Other studies have assessed autism risk in families with more than one member affected by ASD. Researchers have found patterns that divide this autism risk into two categories: sporadic and inherited. Sporadic autism was associated with low-risk families, whose disorder causation was attributed to spontaneous mutation, mostly affecting males. Inherited autism was linked to offspring, mostly females, who carry a causative mutation. Most of these females were not affected by the genetic mutation but have the opportunity to pass it on to their offspring. This model is based on the genetic data of monozygotic and dizygotic twins and, therefore, only one aspect of possible genetic causation [34,35]. In fact, a number of rare, genetic conditions have been associated with autism [3,10,11,12,36,37,38,39]:
Phenylketonuria (PKU): PKU is an inherited condition involving a lack f the enzyme that allows the body to metabolize the naturally occurring chemical, phenylalanine. As a consequence, there is a build-up of related toxins in the body, which may damage the brain. PKU is treated by initiating a special diet for infants found to have the abnormal gene. Before the discovery of this treatment, PKU resulted in brain damage, and, on occasion, autism. Fortunately, autism due to PKU is now very rare.
Neurofibromatosis (von Recklinghausen's disease): This genetic condition primarily affects the growth of neural tissue. As a result, mental handicap/disability/deficit may occur due to brain damage.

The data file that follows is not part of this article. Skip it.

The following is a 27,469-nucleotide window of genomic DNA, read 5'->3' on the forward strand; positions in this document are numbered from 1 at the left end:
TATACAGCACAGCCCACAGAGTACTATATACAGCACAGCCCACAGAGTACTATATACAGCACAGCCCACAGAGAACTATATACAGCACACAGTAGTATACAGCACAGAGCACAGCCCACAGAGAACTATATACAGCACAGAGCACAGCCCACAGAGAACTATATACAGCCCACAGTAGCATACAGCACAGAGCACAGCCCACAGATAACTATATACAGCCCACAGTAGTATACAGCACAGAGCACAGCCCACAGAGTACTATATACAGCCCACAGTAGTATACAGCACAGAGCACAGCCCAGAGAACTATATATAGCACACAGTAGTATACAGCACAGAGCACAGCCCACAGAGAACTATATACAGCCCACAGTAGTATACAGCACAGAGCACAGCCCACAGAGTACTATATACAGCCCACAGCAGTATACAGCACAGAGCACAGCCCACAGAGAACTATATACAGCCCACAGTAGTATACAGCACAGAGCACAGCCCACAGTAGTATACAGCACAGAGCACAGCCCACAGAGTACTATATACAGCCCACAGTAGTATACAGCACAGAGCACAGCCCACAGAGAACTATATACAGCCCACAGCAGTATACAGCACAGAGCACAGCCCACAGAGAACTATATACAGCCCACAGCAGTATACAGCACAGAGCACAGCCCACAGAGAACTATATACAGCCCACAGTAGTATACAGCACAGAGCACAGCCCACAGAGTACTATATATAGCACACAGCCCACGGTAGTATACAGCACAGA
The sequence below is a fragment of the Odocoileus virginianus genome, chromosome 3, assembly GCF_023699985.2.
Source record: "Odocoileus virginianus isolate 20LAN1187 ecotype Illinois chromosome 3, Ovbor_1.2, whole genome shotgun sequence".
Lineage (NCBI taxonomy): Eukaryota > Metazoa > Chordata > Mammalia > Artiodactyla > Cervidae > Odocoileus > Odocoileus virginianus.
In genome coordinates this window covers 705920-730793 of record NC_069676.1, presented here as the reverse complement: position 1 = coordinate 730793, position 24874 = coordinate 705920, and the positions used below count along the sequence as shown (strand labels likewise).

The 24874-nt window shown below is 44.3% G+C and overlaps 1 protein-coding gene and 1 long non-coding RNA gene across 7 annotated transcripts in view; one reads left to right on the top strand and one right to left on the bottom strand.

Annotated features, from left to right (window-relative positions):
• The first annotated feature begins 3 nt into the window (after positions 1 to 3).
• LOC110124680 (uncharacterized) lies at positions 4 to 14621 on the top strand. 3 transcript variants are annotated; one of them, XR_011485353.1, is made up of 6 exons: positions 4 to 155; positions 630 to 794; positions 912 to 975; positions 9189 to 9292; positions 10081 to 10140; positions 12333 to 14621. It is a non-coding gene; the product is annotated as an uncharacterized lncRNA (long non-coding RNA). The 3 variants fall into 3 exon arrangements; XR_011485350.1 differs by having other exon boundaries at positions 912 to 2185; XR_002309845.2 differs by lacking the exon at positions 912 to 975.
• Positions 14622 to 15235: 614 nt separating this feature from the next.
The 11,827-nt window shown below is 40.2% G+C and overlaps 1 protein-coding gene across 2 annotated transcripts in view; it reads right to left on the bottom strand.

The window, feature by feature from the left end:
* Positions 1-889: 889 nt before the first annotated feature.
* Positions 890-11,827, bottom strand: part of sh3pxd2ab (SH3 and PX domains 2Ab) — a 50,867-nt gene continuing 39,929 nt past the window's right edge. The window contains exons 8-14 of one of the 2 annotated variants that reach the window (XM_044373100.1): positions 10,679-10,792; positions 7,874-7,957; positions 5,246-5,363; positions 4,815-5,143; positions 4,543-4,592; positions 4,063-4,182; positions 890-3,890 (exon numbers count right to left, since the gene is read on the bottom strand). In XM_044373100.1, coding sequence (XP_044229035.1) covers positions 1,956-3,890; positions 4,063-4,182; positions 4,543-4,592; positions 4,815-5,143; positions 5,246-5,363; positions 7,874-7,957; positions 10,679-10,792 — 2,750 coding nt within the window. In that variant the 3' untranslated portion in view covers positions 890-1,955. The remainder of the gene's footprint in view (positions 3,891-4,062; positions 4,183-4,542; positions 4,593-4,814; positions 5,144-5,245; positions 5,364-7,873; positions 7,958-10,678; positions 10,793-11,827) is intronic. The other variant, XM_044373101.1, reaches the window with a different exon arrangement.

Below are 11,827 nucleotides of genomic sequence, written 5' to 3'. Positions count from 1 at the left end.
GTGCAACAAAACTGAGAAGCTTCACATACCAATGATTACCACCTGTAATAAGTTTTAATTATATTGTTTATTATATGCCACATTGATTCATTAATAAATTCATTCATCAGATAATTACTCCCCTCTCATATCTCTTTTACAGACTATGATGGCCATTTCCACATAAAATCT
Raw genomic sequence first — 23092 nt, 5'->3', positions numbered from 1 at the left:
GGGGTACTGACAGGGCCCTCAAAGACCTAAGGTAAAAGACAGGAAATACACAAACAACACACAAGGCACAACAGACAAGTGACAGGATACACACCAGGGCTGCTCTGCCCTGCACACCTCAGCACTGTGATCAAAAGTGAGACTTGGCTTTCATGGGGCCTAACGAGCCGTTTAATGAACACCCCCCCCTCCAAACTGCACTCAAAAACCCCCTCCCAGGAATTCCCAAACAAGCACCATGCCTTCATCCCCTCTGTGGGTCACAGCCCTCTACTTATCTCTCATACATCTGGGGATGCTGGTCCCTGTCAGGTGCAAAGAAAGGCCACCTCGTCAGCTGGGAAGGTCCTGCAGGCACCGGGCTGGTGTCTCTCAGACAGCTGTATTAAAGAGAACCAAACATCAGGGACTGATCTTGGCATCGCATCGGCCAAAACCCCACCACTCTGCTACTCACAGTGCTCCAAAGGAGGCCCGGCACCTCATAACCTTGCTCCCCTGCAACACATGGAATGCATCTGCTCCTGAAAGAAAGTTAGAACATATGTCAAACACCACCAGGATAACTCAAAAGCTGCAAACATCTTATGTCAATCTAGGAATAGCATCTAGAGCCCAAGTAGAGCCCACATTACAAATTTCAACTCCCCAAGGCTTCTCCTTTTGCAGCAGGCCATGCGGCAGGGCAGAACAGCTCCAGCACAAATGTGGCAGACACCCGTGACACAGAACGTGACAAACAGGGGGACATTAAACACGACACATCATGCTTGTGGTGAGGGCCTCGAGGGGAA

Tuberous sclerosis complex: Some studies have indicated that autism is quite common in children who have the genetic condition tuberous sclerosis, co-occurring in 25% to 50% of cases. However, because tuberous sclerosis itself is so rare, it is still an uncommon cause of autism. The features of tuberous sclerosis may include unusual skin pigmentation and a particular facial rash. The most significant feature is the growth of tumors in the brain and/or other vital organs, although not all of these features need to be present. Tuberous sclerosis may also give rise to a special form of epilepsy known as epileptic spasms (formerly infantile spasms). This type of epilepsy has also been proposed as a cause of autism, so it is possible that the link between autism and tuberous sclerosis merely reflects the common association with epileptic spasms. However, more recent evidence questions whether this is the case and suggests that it may be some other characteristic of tuberous sclerosis (possibly abnormalities in brain development) that leads to the development of autism.